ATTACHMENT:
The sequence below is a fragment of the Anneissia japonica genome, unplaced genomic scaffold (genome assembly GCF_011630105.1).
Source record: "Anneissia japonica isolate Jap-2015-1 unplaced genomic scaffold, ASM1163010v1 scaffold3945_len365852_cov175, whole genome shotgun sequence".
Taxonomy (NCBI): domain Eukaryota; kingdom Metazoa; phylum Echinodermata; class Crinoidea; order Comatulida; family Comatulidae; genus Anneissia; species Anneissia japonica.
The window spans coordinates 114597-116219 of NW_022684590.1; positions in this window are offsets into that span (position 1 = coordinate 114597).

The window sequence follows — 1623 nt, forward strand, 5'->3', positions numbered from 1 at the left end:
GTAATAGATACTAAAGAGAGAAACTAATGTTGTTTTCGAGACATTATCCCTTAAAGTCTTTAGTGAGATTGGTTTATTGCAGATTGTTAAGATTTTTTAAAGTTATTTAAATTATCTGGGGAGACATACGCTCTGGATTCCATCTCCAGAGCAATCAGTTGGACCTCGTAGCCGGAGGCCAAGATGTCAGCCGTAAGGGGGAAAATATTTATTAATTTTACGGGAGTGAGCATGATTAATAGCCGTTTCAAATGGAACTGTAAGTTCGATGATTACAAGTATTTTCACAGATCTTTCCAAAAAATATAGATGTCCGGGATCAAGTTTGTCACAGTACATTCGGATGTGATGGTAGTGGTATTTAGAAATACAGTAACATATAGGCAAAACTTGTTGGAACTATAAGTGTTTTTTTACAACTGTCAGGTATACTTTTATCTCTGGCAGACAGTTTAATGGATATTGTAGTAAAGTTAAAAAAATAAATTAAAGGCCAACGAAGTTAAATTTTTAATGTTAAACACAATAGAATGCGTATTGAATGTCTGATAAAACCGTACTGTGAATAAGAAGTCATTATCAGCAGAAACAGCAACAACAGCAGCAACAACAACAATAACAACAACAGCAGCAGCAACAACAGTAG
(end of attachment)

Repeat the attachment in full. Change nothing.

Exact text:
The sequence below is a fragment of the Anneissia japonica genome, unplaced genomic scaffold (genome assembly GCF_011630105.1).
Source record: "Anneissia japonica isolate Jap-2015-1 unplaced genomic scaffold, ASM1163010v1 scaffold3945_len365852_cov175, whole genome shotgun sequence".
Taxonomy (NCBI): domain Eukaryota; kingdom Metazoa; phylum Echinodermata; class Crinoidea; order Comatulida; family Comatulidae; genus Anneissia; species Anneissia japonica.
The window spans coordinates 114597-116219 of NW_022684590.1; positions in this window are offsets into that span (position 1 = coordinate 114597).

The window sequence follows — 1623 nt, forward strand, 5'->3', positions numbered from 1 at the left end:
GTAATAGATACTAAAGAGAGAAACTAATGTTGTTTTCGAGACATTATCCCTTAAAGTCTTTAGTGAGATTGGTTTATTGCAGATTGTTAAGATTTTTTAAAGTTATTTAAATTATCTGGGGAGACATACGCTCTGGATTCCATCTCCAGAGCAATCAGTTGGACCTCGTAGCCGGAGGCCAAGATGTCAGCCGTAAGGGGGAAAATATTTATTAATTTTACGGGAGTGAGCATGATTAATAGCCGTTTCAAATGGAACTGTAAGTTCGATGATTACAAGTATTTTCACAGATCTTTCCAAAAAATATAGATGTCCGGGATCAAGTTTGTCACAGTACATTCGGATGTGATGGTAGTGGTATTTAGAAATACAGTAACATATAGGCAAAACTTGTTGGAACTATAAGTGTTTTTTTACAACTGTCAGGTATACTTTTATCTCTGGCAGACAGTTTAATGGATATTGTAGTAAAGTTAAAAAAATAAATTAAAGGCCAACGAAGTTAAATTTTTAATGTTAAACACAATAGAATGCGTATTGAATGTCTGATAAAACCGTACTGTGAATAAGAAGTCATTATCAGCAGAAACAGCAACAACAGCAGCAACAACAACAATAACAACAACAGCAGCAGCAACAACAGTAG